We can now install the required packages. We’ll start with an update of the package manager:
opkg install kmod-video-uvc
opkg install python-openssl
fswebcam utility (we will use this utility to take snapshot (picture) of an event)
opkg install fswebcam
mjpg streaming library:
opkg install mjpg-streamer
The installation process should be smooth.
Testing the USB Webcam
Since we have all the drivers and dependencies installed, we are now ready to test the webcam. Make sure that the SD card is mounted into the Yun.
You should be able to see the Temboo Python SDK folder that you extracted earlier.
To test the camera and take a picture, just execute the following command.
You should see something like this:
You should also see the test.png when you do an “ls”
You can check the picture by removing the SD card from your Yun and open the picture on your PC.
Now that the infrastructure (both HW and SW) are set, it’s time to add in the program. The program is categorized into two – the microcontroller sketch (FW) that handles the inputs (triggers), LCD and indicators, and the Shell and Python scripts that handles webcam, snapshot, streams and uploads.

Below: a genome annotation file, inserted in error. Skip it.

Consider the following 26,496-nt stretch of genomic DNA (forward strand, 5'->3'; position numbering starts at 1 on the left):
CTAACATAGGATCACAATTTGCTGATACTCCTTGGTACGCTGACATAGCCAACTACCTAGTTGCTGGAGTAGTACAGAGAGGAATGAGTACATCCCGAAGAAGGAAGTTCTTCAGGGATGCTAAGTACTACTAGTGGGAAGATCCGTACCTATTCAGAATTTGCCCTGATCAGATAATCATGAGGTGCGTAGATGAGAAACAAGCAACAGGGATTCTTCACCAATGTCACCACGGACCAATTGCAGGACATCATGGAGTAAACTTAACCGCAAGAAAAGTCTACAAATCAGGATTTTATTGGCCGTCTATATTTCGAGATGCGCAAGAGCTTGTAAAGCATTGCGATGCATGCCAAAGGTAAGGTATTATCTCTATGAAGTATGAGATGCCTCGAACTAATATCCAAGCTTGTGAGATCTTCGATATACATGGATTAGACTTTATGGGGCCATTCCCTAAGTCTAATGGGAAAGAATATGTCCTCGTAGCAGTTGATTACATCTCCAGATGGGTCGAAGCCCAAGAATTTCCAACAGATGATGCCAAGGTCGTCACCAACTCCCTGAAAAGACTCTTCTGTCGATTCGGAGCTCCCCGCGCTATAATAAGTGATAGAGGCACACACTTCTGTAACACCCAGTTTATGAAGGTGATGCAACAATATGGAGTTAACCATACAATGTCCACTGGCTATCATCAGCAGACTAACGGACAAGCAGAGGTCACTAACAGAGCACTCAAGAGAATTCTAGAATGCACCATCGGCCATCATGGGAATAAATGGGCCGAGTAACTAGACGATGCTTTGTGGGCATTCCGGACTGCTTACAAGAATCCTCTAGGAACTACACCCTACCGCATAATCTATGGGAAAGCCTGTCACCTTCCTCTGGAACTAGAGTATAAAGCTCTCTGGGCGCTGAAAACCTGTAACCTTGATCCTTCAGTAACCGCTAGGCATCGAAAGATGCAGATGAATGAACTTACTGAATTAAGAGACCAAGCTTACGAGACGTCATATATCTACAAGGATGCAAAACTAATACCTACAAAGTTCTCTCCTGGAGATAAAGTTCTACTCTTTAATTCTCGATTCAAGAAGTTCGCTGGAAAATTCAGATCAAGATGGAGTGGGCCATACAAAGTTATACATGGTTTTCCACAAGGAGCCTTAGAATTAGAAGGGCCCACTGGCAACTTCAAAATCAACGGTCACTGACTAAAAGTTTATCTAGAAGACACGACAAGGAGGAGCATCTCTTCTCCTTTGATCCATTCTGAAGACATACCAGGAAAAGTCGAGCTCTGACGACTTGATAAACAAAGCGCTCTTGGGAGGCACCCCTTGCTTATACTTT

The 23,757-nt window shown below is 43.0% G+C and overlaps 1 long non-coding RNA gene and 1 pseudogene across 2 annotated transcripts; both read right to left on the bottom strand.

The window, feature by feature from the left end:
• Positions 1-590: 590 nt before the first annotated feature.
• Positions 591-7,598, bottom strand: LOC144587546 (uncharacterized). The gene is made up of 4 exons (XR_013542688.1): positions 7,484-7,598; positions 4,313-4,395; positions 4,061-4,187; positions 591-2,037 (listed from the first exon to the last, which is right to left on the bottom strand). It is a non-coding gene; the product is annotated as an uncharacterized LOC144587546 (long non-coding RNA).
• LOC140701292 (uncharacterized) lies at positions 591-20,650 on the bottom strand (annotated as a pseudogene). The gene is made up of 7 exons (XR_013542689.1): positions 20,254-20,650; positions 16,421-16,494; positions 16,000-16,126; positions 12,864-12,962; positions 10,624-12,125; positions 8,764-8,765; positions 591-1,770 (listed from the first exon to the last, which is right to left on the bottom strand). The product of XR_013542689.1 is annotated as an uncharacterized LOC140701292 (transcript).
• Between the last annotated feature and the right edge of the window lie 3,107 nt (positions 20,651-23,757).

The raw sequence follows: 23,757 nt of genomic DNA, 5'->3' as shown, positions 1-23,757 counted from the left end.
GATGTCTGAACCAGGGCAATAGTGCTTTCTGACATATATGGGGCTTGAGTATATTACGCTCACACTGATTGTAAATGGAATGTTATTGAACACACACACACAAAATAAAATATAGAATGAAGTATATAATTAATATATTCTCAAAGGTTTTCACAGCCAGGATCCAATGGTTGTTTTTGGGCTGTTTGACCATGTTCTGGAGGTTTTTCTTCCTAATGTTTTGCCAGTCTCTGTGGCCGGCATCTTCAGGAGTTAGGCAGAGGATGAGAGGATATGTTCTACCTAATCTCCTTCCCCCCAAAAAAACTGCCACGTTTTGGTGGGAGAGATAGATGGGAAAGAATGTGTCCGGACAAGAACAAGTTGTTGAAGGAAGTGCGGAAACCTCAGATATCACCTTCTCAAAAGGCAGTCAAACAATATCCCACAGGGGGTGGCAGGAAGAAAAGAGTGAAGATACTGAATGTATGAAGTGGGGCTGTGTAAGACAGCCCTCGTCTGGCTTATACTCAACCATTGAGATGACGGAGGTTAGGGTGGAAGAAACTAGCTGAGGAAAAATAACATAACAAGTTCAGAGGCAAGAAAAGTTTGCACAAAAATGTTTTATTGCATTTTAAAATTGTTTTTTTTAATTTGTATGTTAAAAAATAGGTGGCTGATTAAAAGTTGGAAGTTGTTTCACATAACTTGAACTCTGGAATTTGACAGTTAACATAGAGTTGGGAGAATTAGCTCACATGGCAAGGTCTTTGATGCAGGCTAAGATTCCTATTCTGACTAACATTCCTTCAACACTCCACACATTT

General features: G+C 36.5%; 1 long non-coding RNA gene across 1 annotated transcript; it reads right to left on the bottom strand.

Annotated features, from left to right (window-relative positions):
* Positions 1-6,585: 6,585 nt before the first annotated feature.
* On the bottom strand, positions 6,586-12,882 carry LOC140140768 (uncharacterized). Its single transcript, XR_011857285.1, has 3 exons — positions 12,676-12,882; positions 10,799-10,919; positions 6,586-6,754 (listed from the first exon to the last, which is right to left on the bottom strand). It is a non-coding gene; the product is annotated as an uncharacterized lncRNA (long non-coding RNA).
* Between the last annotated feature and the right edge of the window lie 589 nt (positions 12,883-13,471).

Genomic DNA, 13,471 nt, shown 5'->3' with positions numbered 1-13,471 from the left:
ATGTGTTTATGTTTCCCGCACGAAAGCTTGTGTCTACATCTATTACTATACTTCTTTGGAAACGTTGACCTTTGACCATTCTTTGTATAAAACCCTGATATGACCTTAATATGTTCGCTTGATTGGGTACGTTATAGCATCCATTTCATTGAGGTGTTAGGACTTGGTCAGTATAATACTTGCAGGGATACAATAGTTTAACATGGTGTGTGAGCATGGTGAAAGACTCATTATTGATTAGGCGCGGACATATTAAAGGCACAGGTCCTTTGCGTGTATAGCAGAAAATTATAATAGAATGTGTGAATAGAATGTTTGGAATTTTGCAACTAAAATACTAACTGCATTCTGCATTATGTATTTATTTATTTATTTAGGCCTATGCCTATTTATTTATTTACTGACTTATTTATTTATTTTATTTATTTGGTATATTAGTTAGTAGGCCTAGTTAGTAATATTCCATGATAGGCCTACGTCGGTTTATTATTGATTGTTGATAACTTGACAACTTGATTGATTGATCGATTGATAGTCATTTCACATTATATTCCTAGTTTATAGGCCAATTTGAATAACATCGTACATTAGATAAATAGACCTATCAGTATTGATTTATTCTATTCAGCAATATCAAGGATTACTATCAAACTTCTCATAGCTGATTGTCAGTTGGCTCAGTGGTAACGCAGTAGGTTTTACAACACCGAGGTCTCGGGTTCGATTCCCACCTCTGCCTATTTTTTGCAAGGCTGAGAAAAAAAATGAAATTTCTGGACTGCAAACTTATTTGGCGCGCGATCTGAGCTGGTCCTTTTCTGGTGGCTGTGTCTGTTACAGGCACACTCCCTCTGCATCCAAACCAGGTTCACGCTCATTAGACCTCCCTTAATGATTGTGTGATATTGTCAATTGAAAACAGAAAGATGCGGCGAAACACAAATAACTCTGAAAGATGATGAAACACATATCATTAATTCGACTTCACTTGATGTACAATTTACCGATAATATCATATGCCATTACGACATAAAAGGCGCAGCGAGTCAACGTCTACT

You can get all the files needed here: http://downloads.bitsflipper.com/Docs/Sikyo.zip
Motion detection is done in the microcontroller side. We use a passive infrared (PIR) sensor to detect motion by measuring changes in the infrared (heat) levels emitted by surrounding objects. When motion is detected the PIR sensor outputs a high signal on its output pin. We use this change of the pin state to execute “fswebcam” utility to take a snapshot of the event and save in the SD card first.
Upload Snapshots Automatically to Dropbox
After a snapshot is taken, a Python script “upload_picture.py” will be executed to upload the snapshot to the Dropbox folder we’ve set earlier. There few items that you need to change in order for the script to work. Now is the time to put all those details that you wrote down earlier to use.
Change the following lines accordingly with your Temboo Application details:
# Declare Temboo session and Choreo to upload files
session = TembooSession(‘ACCOUNT’, ‘APPLICATION’, ‘KEY’)
uploadFileChoreo = UploadFile(session)
Change the following lines accordingly with your Dropbox App details:
# Set inputs
You also need to ensure that the folder of the Temboo Python SDK you extracted earlier in the root directory of the SD card is named “temboo“.
Once the upload process is completed, the sketch will execute another shell command to remove the local copy of the uploaded snapshot.
Streaming Video Locally
In this project, for simplicity, we are going to use a pushbutton switch to trigger (start) and stop video stream. When the switch is pressed the first time, the sketch will execute the “streamViaHttp.sh” to initiate mjpg streamer utility to capture JPG frames from a connected webcam and stream it locally via HTTP.